Having travelled to the US on a study tour, he returned, convinced of the benefits of using sexed semen and adopted a hard line of serving everything to sexed as soon as he got home.
The first year’s results proved a ‘great success’, with a 98% conception rate to first service achieved on heifers. Last year, 86% held to first service, with this year’s results yet to be seen. However, with the Gays shifting to using SexedULTRA 4M, which includes double the number of cells of normal sexed semen, they are hoping conception rates will be even better.
In general, heifers are given one chance to sexed, then put to a beef bull. The Gays receive a premium for milk produced in June to August, and thus calve more of the herd during this period, although cows calve all-year-round.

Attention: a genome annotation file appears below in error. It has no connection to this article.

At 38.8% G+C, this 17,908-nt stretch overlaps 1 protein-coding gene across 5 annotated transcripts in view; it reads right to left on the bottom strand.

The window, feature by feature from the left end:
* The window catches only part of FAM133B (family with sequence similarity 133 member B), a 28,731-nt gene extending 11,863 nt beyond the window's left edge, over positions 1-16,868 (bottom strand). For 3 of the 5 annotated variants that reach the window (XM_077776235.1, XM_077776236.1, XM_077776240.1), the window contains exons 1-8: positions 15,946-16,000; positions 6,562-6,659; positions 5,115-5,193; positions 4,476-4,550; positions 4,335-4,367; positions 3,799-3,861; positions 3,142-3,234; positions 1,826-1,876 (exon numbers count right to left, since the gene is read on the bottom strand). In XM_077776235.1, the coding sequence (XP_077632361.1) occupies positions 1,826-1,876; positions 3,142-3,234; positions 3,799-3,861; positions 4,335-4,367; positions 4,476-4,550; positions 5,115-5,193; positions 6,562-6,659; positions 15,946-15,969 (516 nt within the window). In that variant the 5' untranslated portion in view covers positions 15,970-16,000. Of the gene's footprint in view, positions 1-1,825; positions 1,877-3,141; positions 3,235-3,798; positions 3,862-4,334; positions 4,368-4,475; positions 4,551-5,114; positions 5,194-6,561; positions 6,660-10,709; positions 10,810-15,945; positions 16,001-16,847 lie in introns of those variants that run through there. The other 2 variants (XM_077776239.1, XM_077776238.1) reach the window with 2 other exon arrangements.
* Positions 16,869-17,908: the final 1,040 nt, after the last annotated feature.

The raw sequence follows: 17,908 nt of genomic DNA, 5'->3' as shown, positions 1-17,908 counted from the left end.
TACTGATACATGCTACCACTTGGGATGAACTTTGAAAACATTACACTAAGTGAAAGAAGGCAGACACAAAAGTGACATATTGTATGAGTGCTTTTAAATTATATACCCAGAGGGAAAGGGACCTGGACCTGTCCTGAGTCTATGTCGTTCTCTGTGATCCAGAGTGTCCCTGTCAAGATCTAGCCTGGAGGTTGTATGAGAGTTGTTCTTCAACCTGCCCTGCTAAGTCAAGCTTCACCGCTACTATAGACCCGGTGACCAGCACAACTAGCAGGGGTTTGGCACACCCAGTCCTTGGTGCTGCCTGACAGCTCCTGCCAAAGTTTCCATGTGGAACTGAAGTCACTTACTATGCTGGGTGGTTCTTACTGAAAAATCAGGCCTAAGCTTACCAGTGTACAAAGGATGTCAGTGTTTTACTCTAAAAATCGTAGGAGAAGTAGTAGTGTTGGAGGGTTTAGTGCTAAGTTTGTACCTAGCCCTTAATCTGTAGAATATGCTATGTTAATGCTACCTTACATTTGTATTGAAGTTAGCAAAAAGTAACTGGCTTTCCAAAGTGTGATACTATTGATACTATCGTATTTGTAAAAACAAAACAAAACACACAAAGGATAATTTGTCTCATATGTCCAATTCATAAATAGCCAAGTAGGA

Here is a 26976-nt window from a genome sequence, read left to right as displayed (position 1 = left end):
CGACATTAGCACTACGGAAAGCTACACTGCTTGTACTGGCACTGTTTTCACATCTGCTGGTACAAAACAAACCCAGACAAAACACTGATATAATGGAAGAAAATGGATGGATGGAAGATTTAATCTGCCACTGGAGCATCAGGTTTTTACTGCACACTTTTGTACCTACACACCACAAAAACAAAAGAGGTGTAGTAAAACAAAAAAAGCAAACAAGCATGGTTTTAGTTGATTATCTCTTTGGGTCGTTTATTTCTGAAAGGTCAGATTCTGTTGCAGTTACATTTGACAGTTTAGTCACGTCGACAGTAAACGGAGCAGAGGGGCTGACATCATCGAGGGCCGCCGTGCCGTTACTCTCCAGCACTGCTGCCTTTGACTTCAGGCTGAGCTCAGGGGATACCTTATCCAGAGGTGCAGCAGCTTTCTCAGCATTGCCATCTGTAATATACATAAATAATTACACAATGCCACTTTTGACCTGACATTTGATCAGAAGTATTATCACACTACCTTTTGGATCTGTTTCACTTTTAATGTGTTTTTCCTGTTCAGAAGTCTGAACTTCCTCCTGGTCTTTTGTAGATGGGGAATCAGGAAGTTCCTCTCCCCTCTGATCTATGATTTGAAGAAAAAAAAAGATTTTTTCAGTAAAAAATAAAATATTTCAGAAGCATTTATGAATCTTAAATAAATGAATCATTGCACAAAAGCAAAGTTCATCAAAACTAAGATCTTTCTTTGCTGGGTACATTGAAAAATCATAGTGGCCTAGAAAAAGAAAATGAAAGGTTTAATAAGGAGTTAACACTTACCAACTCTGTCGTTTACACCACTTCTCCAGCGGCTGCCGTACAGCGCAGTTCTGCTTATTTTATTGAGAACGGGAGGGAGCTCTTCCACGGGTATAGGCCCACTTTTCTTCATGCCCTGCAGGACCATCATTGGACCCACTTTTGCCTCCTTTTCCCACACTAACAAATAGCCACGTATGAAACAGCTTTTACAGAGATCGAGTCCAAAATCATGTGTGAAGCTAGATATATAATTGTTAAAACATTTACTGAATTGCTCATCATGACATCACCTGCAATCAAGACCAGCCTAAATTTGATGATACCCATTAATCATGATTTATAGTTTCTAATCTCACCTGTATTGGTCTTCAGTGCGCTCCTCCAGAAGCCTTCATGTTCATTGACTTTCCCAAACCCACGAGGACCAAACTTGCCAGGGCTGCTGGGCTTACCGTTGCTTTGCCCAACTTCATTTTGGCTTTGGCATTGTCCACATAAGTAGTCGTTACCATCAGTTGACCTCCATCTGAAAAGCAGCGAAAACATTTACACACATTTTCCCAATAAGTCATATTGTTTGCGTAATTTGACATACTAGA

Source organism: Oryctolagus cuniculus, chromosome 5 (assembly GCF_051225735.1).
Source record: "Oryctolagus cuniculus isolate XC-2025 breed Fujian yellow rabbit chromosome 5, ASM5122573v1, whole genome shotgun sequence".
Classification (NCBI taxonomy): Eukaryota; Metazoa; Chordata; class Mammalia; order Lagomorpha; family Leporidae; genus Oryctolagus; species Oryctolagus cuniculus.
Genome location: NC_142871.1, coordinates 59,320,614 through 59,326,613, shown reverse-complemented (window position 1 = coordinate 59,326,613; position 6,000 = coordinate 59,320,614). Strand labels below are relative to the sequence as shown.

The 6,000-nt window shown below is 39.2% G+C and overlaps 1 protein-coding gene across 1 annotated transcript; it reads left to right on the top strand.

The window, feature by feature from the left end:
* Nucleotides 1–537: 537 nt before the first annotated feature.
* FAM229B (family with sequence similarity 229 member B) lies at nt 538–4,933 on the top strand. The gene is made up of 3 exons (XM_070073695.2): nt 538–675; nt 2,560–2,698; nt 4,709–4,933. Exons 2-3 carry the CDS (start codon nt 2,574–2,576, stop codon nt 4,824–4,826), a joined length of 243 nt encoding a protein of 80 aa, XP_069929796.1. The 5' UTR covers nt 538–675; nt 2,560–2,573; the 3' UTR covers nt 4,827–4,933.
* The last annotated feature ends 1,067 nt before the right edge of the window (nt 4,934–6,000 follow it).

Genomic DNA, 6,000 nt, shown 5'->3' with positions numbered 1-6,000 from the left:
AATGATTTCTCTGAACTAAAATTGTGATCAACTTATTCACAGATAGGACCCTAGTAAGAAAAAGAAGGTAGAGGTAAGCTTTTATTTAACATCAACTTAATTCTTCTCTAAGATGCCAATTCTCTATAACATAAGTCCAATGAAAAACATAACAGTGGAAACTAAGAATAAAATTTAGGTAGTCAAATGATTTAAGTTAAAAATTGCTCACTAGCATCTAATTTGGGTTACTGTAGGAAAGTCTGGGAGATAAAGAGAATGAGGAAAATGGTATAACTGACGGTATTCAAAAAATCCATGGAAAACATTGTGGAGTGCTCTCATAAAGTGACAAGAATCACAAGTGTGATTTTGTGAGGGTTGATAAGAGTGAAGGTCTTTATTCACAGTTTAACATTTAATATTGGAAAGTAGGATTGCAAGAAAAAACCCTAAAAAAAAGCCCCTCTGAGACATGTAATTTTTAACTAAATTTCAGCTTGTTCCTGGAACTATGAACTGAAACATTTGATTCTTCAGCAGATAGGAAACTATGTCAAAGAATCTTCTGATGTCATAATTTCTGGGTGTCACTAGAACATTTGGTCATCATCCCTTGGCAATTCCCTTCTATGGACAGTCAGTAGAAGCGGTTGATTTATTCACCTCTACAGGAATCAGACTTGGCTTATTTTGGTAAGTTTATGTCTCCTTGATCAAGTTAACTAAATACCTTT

As they are penalised for spring milk, they choose to serve all heifers over a two-month period in August and September, so replacements calve at the optimum time. This means animals range from 12 to 14 months of age at service and calve in at between 24-28 months.
Serving in this set period coincides with low-yielders grazing day and night, which frees up shed space at North Widcombe for heifers to be brought back from a dedicated heifer rearing unit. This makes service easier for Henry and enables him to make use of the MooMonitor+ automated heat detection system to accurately identify heifers which are bulling.
This system has proved highly valuable in picking up heats in both cows and heifers, with more collars being purchased so they can go on all animals.
Henry says: “Now we are picking up everything, when we would have missed some before.”